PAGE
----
One thing I noticed that makes me wonder.... how many are still adhering to the 5' square, grid rules of 4E?  A 30x40 room has 1200 square feet.  Honestly, that's a lot of room if you don't force regulation to the 5' square rule (in which case, it's only 48 squares). 

I still use maps, and even grids, but more the ease of distance measure (for range, reach, threat) than to force characters and creatures into their alloted size.  Not that tossing the ogre in there was necessarily the right thing to do, you clearly know what you are doing as a DM, but when it comes to space to maneuver, go into some 30' by 40' auditorium or basement, whatever, and really get a feel for how big that is.  Honestly, a room that's 15' by 15' is a pretty big room - it's only when you force 5' square rules in that it seems small.

I will always use maps and gridded paper, graphs, mats, and virtual tabletop displays to give scale, but one thing I *love* about Next is the natural feel to combat positioning.  No grid rules means position and play what makes sense - no trying to fit a round peg into a  square hole.
ShadeRaven: We actually had some discussion come up about the 5' squares. We're sticking pretty religiously to 4e's system of 5' = 1 square since it's been ingrained into most of us. I brought up the possibility of using the 10/5 diagonals from 3e to simulate diagonal distance, but it didn't seem worth it. Another thing we might try, is 1 meter  or 3' squares. This might take some math, but it would increase the combat map resolution, as it were. Have you had any experience with that?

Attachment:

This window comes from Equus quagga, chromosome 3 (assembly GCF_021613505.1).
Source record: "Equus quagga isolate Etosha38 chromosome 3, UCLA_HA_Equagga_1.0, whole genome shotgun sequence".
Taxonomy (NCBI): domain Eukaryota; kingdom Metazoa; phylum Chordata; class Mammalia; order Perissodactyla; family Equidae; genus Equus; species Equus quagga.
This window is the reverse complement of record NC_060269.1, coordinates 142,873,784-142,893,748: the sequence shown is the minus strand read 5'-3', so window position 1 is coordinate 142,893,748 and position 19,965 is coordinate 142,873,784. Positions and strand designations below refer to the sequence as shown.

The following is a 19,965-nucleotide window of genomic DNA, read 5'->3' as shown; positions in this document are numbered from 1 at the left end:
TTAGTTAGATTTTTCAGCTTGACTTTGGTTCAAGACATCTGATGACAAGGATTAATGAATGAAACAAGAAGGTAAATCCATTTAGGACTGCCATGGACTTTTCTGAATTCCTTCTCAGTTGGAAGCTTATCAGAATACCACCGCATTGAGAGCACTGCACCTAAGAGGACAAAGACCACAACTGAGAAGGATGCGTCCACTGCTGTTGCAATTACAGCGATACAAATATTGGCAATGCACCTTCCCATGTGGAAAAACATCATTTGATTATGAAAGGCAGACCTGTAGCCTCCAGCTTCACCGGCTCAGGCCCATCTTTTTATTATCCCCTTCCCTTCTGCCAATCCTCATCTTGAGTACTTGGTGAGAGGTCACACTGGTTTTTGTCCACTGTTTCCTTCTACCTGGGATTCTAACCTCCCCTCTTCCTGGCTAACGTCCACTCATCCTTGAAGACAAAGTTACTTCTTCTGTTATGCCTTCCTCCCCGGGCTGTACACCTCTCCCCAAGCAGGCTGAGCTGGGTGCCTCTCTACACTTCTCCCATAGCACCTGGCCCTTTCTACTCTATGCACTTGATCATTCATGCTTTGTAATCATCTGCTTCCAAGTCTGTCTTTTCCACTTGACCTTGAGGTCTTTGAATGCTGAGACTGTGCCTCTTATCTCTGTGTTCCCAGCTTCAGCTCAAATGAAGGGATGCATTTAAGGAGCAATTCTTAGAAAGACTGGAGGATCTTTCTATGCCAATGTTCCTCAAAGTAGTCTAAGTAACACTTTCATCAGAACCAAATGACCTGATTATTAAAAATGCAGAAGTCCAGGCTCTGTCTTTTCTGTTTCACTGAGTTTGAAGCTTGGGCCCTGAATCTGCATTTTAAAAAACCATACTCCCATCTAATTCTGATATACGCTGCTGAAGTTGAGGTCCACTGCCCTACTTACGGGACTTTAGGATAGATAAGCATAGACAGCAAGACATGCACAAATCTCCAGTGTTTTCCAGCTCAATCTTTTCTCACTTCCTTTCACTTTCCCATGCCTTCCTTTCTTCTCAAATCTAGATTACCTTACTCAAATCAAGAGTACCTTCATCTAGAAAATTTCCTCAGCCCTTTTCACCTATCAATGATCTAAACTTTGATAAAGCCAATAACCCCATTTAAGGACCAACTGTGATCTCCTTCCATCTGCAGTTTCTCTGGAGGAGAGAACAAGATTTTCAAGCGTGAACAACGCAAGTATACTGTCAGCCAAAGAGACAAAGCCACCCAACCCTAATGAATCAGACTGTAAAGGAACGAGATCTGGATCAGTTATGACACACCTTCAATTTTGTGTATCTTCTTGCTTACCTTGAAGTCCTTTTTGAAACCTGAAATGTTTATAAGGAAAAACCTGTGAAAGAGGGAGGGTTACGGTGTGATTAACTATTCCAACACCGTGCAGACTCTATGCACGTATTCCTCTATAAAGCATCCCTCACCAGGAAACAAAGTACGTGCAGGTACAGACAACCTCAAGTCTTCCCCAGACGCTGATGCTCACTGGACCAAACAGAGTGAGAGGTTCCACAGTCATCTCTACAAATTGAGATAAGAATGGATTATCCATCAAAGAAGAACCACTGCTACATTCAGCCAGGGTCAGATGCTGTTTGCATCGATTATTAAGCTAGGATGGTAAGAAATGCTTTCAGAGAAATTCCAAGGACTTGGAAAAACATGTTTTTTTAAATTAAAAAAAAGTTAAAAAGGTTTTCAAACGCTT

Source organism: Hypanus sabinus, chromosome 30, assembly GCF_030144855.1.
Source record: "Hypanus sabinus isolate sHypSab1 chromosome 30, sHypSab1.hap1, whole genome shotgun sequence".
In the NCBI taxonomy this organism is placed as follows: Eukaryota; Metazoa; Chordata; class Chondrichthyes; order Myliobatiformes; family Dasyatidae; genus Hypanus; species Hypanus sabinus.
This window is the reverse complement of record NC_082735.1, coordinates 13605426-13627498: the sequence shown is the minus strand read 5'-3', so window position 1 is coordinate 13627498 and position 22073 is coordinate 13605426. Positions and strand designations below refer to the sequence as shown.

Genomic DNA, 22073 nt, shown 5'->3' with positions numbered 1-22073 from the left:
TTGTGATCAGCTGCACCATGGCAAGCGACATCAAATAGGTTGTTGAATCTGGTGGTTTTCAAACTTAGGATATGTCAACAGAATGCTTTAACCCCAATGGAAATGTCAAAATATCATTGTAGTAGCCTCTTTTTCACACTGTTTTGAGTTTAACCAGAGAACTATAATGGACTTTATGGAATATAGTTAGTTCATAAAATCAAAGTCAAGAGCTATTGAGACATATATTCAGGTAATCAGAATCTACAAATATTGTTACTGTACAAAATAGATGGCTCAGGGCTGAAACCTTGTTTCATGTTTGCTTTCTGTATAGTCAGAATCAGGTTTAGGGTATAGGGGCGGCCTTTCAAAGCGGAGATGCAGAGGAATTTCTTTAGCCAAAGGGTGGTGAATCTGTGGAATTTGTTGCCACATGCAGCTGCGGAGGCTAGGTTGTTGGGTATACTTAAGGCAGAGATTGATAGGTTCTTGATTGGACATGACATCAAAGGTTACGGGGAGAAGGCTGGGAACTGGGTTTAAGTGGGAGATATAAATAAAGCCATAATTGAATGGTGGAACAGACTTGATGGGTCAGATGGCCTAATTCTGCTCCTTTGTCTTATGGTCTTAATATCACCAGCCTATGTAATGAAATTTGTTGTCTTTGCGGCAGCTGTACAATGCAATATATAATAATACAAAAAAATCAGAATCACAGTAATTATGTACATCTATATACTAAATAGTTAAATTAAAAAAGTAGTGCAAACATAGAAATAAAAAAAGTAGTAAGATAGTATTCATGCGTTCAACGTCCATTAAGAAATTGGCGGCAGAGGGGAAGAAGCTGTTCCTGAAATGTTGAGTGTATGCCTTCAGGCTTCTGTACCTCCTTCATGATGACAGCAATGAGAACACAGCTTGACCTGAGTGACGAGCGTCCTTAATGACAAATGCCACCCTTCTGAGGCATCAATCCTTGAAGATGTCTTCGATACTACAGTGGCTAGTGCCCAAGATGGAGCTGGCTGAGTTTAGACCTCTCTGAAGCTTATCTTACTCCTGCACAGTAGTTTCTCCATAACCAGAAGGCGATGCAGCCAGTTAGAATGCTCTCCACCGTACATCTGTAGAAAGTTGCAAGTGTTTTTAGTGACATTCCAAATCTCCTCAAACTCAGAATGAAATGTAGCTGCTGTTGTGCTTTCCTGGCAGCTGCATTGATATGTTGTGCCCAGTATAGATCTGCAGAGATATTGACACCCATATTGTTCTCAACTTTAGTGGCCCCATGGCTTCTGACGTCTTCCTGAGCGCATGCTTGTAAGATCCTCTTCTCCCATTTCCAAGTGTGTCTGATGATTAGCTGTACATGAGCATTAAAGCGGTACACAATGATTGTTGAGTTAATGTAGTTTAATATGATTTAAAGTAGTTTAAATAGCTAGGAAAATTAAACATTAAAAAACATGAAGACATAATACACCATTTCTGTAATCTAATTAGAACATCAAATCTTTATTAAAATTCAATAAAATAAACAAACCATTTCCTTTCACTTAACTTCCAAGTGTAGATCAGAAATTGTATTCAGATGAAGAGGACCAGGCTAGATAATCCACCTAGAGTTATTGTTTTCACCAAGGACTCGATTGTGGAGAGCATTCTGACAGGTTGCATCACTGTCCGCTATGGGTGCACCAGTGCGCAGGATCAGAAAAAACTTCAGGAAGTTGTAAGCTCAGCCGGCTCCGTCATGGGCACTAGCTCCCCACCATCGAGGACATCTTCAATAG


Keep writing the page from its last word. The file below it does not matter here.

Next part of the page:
Arithezoo: We're liking the rules so far. The best feature we've found is that they don't get in the way. We have a couple pet peeves (dual wielding is a big let-down.) I love Advantage and Disadvantage, but sometimes it seems too swingy. The maneuver-using classes (Rogue and Monk so far, no fighters) often forget the existence of the maneuver die. A big thing is that, at level 1, hit points go quick. Characters and enemies are either OK, almost dead, or on the ground.

I'd like some more DM advice in the books for adjudicating situations like the Ogre fight. Like, general explanations about setting up tactical situations. I mean, I can get a lot of that from4e's DMG, but I hope some of that thinking carries over. Actually, now that I think of it, I might snag some of 4e's encounter templates for planning purposes!

Speaking of which - I'm often flustered while running the Caves of Chaos without a straight path to lead the players. I'd like to print out or buy a book of random adventure seeds that I can use to help improvise. Anyone have anything they'd like to plug?